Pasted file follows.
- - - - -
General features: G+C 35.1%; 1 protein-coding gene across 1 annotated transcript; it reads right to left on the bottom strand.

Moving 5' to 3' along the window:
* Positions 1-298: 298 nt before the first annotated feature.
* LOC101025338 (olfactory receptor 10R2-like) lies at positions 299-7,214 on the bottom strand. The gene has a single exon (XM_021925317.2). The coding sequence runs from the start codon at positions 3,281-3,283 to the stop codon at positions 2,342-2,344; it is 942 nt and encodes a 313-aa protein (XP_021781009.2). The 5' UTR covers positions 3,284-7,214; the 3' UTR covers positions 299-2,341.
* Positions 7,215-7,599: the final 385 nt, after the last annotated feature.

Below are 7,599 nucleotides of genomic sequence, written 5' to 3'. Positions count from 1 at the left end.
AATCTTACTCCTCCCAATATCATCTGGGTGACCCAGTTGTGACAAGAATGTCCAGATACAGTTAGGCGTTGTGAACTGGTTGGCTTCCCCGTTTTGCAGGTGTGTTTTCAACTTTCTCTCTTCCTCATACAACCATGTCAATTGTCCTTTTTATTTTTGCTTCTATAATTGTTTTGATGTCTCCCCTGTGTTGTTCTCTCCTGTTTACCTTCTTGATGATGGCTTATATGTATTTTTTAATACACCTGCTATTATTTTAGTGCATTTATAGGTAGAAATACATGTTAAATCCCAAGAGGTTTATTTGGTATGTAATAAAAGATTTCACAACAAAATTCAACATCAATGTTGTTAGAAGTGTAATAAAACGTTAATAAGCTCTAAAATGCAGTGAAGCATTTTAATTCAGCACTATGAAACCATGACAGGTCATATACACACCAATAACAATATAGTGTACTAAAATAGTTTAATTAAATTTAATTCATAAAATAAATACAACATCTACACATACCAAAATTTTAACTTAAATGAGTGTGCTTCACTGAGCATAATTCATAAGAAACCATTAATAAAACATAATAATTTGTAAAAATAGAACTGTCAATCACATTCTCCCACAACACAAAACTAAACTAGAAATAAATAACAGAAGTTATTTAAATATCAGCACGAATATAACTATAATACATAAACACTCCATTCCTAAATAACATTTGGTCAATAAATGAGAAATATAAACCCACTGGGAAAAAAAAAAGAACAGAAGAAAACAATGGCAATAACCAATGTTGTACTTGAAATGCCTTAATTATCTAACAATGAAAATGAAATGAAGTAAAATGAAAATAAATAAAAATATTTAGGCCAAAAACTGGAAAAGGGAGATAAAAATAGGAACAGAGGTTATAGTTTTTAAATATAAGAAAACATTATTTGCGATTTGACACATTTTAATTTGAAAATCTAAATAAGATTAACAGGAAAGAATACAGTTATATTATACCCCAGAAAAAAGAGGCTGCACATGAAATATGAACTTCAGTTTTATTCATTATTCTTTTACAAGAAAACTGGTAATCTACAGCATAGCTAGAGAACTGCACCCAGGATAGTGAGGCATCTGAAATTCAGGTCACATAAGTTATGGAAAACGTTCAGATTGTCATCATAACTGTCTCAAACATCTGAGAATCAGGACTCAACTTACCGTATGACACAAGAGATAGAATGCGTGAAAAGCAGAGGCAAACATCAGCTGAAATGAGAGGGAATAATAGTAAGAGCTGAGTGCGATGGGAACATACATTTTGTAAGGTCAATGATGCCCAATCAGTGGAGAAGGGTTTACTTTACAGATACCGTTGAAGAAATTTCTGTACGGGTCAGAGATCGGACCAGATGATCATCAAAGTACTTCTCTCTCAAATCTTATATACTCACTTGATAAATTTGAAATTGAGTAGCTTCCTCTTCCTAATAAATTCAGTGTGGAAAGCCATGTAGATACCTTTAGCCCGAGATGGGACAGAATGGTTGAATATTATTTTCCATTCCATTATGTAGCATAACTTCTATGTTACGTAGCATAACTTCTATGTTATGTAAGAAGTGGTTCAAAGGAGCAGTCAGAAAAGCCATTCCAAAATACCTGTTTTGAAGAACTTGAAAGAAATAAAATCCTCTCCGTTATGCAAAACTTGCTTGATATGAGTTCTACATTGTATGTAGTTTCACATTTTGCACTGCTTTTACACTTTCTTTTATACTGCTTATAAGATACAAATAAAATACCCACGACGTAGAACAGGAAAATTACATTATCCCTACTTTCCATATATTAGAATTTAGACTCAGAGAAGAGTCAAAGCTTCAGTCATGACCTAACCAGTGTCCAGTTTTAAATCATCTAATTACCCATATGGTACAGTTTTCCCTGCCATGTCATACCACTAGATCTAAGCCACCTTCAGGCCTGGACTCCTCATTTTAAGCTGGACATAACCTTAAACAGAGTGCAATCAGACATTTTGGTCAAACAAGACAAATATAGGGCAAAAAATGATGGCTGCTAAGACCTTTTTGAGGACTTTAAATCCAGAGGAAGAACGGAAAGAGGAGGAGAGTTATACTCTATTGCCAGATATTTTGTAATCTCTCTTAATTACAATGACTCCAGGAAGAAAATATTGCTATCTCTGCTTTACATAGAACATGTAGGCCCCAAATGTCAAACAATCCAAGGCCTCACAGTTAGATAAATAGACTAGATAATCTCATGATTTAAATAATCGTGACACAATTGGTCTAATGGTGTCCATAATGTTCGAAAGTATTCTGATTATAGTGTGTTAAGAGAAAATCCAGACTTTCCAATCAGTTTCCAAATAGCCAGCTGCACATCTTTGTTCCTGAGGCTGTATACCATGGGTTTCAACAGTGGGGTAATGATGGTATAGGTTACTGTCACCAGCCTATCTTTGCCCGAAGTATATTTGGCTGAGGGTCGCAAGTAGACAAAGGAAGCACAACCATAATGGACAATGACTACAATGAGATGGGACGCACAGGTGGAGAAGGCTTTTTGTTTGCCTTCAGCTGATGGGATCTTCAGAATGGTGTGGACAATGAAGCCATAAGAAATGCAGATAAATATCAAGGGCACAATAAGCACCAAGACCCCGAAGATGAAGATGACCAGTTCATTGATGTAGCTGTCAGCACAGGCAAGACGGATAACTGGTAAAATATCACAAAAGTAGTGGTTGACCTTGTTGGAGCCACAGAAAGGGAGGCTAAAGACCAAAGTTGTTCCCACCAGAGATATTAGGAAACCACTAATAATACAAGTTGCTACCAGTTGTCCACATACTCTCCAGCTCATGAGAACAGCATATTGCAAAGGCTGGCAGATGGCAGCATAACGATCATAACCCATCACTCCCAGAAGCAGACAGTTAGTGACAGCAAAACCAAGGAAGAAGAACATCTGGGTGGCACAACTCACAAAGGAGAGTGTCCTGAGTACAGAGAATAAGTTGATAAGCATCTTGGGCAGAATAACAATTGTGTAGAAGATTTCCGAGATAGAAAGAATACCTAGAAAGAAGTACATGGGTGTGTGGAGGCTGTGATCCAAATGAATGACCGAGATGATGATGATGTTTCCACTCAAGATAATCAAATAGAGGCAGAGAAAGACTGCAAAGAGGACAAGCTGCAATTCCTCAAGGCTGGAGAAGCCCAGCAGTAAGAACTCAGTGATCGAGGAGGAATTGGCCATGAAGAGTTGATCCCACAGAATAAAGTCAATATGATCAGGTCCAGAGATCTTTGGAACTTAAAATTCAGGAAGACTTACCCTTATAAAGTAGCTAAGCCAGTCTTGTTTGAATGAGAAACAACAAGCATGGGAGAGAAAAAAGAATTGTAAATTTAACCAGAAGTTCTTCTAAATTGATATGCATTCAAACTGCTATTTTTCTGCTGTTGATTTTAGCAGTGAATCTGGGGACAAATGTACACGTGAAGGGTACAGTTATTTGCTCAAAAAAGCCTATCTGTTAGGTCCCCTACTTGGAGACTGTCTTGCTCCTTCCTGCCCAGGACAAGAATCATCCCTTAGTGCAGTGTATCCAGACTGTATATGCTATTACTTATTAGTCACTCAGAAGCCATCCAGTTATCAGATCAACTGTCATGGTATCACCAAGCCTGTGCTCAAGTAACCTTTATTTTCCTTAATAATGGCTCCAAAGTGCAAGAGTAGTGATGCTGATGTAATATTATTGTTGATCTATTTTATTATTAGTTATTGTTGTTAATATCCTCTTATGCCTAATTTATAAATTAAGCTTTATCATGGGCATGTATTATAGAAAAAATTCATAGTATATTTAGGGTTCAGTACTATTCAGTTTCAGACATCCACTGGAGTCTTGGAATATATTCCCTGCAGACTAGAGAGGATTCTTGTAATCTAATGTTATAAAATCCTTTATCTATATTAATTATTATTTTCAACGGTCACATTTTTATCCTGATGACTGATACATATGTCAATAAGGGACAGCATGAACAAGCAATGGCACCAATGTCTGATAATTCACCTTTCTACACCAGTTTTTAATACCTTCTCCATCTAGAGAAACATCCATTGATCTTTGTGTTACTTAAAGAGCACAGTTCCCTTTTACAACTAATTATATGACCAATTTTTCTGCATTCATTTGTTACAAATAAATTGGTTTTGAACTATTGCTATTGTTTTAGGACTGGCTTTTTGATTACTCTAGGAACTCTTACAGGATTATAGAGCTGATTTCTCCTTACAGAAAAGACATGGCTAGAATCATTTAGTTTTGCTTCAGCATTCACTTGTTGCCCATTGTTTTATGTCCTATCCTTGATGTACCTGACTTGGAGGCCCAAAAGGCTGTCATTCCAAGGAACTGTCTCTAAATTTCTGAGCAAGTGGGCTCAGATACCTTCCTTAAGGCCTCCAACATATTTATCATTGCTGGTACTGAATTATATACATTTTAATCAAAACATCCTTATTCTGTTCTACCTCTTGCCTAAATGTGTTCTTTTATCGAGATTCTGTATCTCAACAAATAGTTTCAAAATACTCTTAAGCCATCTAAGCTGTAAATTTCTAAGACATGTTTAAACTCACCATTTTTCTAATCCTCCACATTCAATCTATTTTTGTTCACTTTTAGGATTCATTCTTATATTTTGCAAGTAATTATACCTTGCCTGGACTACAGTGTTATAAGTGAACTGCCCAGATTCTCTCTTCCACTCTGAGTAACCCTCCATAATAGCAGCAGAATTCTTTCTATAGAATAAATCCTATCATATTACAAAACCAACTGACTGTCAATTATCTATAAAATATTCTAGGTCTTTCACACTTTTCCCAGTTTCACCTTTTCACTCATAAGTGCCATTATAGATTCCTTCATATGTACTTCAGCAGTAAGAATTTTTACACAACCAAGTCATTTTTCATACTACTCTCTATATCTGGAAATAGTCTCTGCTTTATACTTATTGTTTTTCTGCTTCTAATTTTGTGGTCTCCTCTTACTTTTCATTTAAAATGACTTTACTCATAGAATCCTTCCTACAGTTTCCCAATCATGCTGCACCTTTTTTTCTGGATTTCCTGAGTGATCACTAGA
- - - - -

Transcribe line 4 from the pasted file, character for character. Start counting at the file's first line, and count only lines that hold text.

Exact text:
* LOC101025338 (olfactory receptor 10R2-like) lies at positions 299-7,214 on the bottom strand. The gene has a single exon (XM_021925317.2). The coding sequence runs from the start codon at positions 3,281-3,283 to the stop codon at positions 2,342-2,344; it is 942 nt and encodes a 313-aa protein (XP_021781009.2). The 5' UTR covers positions 3,284-7,214; the 3' UTR covers positions 299-2,341.